Sri Lanka: Crisis-hit Sri Lanka lifts state of emergency: Key developments
Sri Lankan President Gotabaya Rajapaksa had declared a state of emergency from midnight on May 6, the second time in just over a month amid growing anti-government protests across the country over the economic crisis.
The presidential secretariat said the state of emergency was lifted effective Friday midnight, Hiru News reported.
This decision was made with the improving law and order situation in the island nation.
The state of emergency gave police and security forces the power to arbitrarily arrest and detain people.
The president’s decision to declare an emergency came amid weeks of protests demanding his resignation and the government, accusing the powerful Rajapaksa clan of mismanaging the island nation’s economy, already hit by the pandemic.
Here are the main developments:
Protesters remain wary
Protesters in Sri Lanka oppose a president they accuse of bringing down the economy.
Hundreds of student protesters continued their call for the resignation of President Gotabaya Rajapaksa, they were met with tear gas and water cannons from the police. They endured this, and an ensuing monsoon shower, adding loudspeakers to amplify their chants and speeches expressing their anger at the government.
University students march on walled government areas in Colombo, Sri Lanka, where police used tear gas and water cannons to disperse them (NYT photo)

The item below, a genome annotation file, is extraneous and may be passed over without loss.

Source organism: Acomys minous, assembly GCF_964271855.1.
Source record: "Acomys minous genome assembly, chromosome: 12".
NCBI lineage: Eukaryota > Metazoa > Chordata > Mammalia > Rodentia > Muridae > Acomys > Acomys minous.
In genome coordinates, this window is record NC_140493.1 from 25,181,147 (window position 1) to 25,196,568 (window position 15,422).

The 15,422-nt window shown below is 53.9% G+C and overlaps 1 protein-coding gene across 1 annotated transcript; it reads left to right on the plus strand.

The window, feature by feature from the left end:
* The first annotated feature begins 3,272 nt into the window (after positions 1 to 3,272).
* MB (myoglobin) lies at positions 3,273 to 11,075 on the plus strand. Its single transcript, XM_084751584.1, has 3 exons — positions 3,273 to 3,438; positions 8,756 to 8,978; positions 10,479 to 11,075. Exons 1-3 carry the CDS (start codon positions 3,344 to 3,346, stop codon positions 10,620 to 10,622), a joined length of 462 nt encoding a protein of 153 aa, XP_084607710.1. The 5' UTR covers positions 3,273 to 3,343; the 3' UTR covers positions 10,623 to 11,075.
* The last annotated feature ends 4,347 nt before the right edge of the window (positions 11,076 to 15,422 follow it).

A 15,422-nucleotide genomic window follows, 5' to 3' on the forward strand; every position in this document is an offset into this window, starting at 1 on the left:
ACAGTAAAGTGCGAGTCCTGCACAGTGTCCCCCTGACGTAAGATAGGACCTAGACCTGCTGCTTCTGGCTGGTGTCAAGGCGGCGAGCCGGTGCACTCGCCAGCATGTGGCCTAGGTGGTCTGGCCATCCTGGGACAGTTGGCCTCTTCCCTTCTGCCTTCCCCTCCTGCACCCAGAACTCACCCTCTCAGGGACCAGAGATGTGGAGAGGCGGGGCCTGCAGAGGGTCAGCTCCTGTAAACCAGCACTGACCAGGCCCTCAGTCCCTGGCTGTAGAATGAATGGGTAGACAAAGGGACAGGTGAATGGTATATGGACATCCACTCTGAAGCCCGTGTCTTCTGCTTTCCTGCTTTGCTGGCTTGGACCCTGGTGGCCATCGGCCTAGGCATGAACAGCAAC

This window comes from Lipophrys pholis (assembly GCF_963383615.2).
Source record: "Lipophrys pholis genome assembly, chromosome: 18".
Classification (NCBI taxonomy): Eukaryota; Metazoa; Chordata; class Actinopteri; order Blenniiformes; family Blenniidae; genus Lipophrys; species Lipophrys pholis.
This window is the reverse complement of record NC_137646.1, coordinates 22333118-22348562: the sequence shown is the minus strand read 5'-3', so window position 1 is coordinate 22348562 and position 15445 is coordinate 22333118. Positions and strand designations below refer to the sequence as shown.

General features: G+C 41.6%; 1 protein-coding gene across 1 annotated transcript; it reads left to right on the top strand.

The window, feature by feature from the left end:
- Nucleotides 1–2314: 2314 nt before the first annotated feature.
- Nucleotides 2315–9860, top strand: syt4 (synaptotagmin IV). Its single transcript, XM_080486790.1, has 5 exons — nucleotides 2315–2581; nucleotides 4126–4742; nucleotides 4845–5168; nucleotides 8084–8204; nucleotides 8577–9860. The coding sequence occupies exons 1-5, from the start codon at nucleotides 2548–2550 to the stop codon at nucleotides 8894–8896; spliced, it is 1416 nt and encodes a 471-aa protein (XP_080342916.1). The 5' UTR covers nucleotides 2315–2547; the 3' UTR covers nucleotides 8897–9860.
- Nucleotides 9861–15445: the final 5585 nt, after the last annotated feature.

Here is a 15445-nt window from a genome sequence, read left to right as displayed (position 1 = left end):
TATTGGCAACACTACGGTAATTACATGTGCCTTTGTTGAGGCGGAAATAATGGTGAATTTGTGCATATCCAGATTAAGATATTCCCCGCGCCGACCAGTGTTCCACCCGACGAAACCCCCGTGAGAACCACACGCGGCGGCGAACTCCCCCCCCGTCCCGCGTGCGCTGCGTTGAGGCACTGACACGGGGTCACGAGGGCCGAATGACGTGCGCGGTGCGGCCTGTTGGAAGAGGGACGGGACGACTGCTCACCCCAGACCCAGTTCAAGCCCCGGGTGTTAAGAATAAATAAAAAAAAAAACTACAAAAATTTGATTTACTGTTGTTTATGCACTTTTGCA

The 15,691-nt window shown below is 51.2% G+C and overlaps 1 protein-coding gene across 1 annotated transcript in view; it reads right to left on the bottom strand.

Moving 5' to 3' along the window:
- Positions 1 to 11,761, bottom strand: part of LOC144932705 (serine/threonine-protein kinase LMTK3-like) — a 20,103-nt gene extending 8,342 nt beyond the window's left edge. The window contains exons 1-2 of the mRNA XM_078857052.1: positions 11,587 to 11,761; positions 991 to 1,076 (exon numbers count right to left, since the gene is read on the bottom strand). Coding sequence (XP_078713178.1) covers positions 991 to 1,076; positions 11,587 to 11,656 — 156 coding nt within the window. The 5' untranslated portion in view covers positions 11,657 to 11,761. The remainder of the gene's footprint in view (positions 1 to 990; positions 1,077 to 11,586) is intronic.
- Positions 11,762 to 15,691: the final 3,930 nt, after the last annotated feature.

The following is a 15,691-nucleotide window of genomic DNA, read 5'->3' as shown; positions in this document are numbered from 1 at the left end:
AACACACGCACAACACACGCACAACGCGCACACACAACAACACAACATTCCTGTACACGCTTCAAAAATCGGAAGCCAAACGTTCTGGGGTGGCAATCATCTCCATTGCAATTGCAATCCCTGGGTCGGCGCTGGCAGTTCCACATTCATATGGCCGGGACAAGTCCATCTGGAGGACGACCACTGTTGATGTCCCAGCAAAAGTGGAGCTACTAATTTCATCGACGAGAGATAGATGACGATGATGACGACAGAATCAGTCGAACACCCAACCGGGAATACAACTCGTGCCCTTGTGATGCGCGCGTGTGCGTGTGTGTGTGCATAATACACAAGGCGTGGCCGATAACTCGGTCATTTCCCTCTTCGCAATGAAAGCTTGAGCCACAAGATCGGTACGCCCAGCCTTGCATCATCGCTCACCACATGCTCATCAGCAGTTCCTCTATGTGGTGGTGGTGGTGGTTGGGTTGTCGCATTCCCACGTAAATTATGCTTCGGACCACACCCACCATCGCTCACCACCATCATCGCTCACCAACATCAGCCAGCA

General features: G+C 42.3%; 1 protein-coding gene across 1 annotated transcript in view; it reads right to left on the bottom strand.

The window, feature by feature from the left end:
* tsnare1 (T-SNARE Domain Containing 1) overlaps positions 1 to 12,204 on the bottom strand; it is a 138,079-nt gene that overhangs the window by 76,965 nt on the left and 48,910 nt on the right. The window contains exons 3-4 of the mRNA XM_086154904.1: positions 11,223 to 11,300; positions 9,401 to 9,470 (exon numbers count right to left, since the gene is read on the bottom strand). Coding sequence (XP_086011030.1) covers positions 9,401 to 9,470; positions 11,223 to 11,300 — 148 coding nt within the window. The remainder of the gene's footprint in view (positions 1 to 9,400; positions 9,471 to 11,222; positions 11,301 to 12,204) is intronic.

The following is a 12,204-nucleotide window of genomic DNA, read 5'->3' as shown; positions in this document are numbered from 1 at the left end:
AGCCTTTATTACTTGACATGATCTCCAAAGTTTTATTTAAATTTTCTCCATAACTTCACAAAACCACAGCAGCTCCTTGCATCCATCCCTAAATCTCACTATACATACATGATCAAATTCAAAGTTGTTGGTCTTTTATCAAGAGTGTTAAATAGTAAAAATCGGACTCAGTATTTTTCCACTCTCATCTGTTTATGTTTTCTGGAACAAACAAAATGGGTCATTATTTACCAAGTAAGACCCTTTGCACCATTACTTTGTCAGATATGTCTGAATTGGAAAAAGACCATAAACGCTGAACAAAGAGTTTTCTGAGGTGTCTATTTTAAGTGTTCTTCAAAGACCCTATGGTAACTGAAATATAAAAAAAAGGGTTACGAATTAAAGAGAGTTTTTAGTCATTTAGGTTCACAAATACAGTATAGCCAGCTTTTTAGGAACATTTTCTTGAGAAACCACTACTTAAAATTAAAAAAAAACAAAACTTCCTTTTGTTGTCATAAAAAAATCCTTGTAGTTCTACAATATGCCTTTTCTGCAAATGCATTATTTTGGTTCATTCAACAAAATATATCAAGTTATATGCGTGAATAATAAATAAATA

Sri Lanka’s central bank has confirmed that the country, which has borrowed tens of billions of dollars over the years to meet the needs of a bloated system, has officially defaulted on its external debt.
Anger grew across the country as families endured long queues for fuel, prolonged power outages and shortages of food and medicine.
Nine people have been killed and more than 200 injured in clashes between pro and anti-government protesters.
India and Japan to provide relief worth millions as threat of severe food shortage looms
India and Japan will provide food relief worth millions of dollars to Sri Lanka which is grappling with its worst economic crisis, sparking nationwide protests against government mismanagement.
The Indian High Commission said an Indian ship loaded with emergency relief supplies like rice, medicine and powdered milk for people in crisis-hit Sri Lanka is expected to reach Colombo on Sunday.
Tamil Nadu’s Chief Minister, MP Stalin, left the ship loaded with relief supplies, the first to be sent to Sri Lanka, from Chennai on Wednesday.
Japan also announced that it would provide $1.5 million through a World Food Program (WFP) program for essential food rations and the school meals programme.
An armed soldier stands guard next to domestic cooking gas cylinders ahead of their distribution, amid the country’s economic crisis, in Colombo
With this contribution, WFP will purchase rice for daily free school meals and will also distribute rations including essential items to vulnerable households.
Prime Minister Ranil Wickremesinghe announced this week that Sri Lanka would face a severe food shortage.
He advocated the use of unused state land for cultivation as a mitigation measure.
In line with India’s Neighborhood First policy, New Delhi has this year provided support worth over $3.5 billion to the people of Sri Lanka to help them overcome their current hardships.
End of talks between Sri Lanka and the IMF on May 24
The ongoing discussion between the International Monetary Fund (IMF) and Sri Lanka, to help ease the economic situation, will end on May 24.
IMF spokesman Gerry Rice at a virtual IMF briefing said technical talks between Sri Lanka and the IMF over a potential lending program will end on May 24.
He said the agency was closely monitoring events unfolding in the crisis island nation.
The IMF spokesperson stressed that the IMF remains committed to helping Sri Lanka and will help resolve the current economic crisis.
(With contributions from the agency)